Mar 17, 2010 4:32 pm


This may be a fluke or a new trend. Time will tell. If the former, Europe may yet escape both Dhimitude and xenophobe rule. When the Danish cartoonists and their paper were threatened by Islamists for their Muhammad cartoons, the danish media did not unite behind them. But when axe wielding Swedish cartoonist Lars Vilks is similarly threatened, the Swedish media pushed back. This time Islamists failed to divide and conquer:

Following alleged plot to murder artist who drew cartoon depicting Prophet Muhammad with body of a dog, Swedish newspapers publish it to take stance for freedom of speech. 'A threat against him is, in the long term, also a threat against all Swedes,' one paper says


I believe the recent electoral success of Geert Wilders may have something to do with the Swedish media developing a sudden spine. The liberal/leftist power elite may be looking at what is happening in traditionally very liberal Netherlands and realizing that if they fail to stand up to Islamists intimidation, the people will replace them with extremists who would. And, yes, I call a person who compares the Koran to Mein Kampf, an extremist.

If, indeed, Dutch far-right breakthrough has been met with Muslim disbelief, then Muslims, too, may finally switch from protecting Islamists to demanding that they stop endangering them. What repeated pleas from Western moderates or the election of Barack Hussein Obama failed to do Dutch willingness to vote for Geert Wilders may have succeeded doing. There is no rule that says that history must repeat itself and Wilders may end doing what Der Spiegel speculates morph into a moderate in search of additional voters. After all, he has gotten all the attention he may have wished for and no longer has the need to be provocative to get it.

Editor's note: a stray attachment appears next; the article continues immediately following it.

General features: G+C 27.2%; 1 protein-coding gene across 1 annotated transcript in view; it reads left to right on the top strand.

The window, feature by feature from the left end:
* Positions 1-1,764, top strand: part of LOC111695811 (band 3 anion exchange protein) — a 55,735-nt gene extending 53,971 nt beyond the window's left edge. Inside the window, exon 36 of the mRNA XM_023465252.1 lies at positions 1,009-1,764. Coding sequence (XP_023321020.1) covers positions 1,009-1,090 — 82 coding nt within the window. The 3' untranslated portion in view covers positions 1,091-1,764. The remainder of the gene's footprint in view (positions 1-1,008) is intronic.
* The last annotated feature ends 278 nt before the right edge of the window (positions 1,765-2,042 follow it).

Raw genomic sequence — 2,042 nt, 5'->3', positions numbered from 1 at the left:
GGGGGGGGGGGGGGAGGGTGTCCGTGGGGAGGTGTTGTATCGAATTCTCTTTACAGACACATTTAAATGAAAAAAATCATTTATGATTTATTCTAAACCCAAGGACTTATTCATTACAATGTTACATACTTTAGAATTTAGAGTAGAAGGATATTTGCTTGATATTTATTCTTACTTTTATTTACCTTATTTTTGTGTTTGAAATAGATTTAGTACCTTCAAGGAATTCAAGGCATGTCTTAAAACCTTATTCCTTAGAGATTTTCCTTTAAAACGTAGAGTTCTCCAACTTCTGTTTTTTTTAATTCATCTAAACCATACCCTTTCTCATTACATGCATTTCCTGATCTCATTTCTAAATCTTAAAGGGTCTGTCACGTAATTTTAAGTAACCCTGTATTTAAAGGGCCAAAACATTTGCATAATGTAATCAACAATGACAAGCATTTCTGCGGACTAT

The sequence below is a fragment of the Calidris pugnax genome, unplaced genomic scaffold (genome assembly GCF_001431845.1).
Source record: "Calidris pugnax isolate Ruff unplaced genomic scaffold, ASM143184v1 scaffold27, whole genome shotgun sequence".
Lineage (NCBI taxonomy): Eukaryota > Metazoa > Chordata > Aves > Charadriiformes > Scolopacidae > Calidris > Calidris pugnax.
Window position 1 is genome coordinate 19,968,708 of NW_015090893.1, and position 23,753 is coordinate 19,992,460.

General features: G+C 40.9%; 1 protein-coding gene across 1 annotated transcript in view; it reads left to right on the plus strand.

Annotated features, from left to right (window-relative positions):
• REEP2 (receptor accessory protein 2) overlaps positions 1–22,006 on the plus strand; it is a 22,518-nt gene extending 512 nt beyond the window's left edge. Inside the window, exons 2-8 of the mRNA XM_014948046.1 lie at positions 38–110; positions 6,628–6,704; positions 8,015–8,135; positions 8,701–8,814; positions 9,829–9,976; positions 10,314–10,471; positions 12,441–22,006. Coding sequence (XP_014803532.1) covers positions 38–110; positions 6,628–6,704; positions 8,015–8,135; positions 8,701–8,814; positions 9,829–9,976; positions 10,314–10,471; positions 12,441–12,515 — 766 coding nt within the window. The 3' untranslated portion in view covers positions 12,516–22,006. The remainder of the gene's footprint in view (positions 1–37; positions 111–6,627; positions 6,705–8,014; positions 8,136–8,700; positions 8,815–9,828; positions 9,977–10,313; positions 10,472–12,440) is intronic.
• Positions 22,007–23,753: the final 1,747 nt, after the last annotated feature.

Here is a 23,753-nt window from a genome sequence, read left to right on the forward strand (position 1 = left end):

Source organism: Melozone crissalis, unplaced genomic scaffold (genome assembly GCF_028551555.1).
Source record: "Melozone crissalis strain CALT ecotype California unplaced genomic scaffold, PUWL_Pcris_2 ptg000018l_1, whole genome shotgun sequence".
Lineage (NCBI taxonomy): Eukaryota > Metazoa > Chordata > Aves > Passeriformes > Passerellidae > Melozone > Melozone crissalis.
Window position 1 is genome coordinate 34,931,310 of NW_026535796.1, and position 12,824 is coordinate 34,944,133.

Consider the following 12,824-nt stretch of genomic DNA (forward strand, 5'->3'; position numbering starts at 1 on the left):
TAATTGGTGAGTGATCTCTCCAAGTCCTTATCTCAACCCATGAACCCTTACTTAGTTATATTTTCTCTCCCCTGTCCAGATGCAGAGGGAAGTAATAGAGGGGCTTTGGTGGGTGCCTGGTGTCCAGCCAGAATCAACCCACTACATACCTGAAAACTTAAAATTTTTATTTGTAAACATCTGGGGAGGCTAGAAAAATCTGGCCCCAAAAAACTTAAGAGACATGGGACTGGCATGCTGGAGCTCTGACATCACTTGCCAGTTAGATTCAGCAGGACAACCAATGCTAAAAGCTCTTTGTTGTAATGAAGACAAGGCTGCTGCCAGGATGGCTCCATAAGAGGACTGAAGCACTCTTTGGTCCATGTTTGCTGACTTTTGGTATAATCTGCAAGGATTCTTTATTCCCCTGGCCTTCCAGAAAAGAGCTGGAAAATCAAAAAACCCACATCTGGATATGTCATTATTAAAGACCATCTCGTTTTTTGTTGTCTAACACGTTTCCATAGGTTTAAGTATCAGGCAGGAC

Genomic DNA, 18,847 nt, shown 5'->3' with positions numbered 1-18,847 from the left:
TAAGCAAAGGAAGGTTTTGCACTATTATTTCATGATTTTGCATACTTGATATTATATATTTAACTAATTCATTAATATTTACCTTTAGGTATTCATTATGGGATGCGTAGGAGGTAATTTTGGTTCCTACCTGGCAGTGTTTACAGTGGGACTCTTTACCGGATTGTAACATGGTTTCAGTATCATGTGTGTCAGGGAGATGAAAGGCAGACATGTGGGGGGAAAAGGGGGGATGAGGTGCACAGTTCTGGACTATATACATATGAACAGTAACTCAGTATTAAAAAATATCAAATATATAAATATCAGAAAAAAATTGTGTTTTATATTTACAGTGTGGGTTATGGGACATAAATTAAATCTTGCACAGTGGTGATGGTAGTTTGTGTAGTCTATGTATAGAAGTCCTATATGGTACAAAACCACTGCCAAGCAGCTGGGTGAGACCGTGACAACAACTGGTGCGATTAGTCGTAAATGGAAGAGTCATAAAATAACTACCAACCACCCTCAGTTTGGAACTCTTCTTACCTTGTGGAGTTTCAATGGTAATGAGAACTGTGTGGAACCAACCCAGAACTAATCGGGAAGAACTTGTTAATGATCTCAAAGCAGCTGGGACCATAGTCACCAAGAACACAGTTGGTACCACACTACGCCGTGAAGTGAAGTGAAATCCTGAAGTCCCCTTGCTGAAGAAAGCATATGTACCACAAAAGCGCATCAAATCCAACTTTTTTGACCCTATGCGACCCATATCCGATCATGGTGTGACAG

CORRECTION: Baron Bodissey wrote me to point out that the Danish newspapers took similar action in response to the recent attempt on cartoonist Kurt Westergaard life. Five of Denmark's major papers, Jyllands-Posten, Politiken, Berlingske Tidende, BT and Ekstra Bladet republished the Westergaard's cartoon, the one which shows Muhammad with a bomb in his turban.

Does that mean that my hypothesis is wrong? Not necessarily. The Swedish media failed to stand up when Al Qaeda Iraq offered a $100,000 dollar bounty for Lars Vilks' head and $50,000 for that of Ulf Johansson, the editor-in-chief of Nerikes Allehanda.

In other words, only the future will tell if the Swedish media act of solidarity is a singular event or a new trend. The same goes for the rest of the global MSM.

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